Could world social unrest come to America’s streets?

– It’s not hard to imagine that it could with the ongoing deconstruction of the place.   Unemployment rising, political dialogue deteriorating, wages buying less and less, the rich getting richer, taxes being poured into the desert sands on the other side of the planet and into the pocket of the already fabulously wealthy defense contractors (make that war contractors).

– Yeah, it’s not hard to imagine.   I think it’s just a matter of time.

– dennis

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It was a long, hot spring and summer on the streets of Greece, England and Madrid, as protesters and rioters vented their fury at high unemployment, painful austerity measures and following a fatal police shooting in London.

The US, meanwhile, has been virtually free of rioting and even of widespread peaceful political protest.

This is despite some of the highest unemployment in decades, growing income inequality, dissatisfaction with the nation’s direction, frustration with its dysfunctional government and the threat of drastic cuts to social programmes.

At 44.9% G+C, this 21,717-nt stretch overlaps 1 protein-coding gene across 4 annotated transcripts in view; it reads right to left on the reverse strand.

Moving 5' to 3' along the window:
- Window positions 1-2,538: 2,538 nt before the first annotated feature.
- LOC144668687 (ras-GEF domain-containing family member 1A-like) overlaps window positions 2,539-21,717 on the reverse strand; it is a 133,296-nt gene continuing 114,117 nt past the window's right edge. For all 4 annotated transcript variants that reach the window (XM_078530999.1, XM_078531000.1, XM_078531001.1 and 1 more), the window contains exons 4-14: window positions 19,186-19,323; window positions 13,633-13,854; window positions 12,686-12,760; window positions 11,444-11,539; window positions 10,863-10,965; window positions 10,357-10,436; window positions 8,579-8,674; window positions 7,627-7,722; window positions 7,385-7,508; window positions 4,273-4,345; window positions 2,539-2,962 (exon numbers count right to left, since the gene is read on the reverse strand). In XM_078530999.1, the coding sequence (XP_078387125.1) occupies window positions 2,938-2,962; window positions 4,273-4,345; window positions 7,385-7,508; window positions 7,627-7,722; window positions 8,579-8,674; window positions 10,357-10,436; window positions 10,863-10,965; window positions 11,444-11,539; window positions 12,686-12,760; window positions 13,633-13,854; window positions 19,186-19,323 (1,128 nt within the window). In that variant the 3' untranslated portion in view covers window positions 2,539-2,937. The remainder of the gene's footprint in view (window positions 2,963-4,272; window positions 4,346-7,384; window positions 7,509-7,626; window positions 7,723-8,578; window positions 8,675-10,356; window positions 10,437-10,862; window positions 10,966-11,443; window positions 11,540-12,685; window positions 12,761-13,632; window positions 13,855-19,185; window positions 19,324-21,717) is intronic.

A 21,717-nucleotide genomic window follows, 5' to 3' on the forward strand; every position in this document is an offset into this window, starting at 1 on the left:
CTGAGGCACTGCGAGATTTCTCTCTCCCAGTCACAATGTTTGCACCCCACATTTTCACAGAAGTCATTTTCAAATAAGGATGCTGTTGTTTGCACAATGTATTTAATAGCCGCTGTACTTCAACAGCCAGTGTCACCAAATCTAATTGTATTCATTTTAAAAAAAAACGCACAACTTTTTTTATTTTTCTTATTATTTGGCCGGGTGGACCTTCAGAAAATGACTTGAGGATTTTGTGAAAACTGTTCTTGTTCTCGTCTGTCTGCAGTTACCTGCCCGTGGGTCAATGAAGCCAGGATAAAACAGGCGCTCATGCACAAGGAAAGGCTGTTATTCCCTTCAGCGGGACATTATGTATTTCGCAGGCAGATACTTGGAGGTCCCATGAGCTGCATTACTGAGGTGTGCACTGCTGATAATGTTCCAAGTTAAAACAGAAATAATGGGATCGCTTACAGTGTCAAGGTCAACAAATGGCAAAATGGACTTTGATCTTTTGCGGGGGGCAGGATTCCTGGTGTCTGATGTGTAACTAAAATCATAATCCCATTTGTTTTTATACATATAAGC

On Friday, New York City Mayor Michael Bloomberg raised the spectre of social unrest amid high unemployment among young Americans.

“You have a lot of kids graduating college, can’t find jobs,” he said on a radio show.

“That’s what happened in Cairo. That’s what happened in Madrid. You don’t want those kind of riots here. The damage to a generation that can’t find jobs will go on for many many years.”

In the past century, the US has experienced its share of political tumult and unrest, from the destitute “Bonus Army” veterans of World War I who clashed with federal troops in Washington in 1932, to the urban race riots in the 1960s and the Rodney King riots in 1992.

And in interviews with the BBC, analysts, writers and historians feared the US was ripe for some sort of social upheaval, but said a lack of social organisation and a sense of despair had prevented social movements from coalescing.

“It’s amazing to me that Americans are so slow to rise collectively… not only against unemployment but against the quite identifiable forces that are responsible for it,” said sociologist Prof Todd Gitlin of the Columbia University journalism school.

“I’m not predicting that such a thing will happen, but it would not in the slightest surprise me if there were some burst of street expression, some street rage.”

– more…


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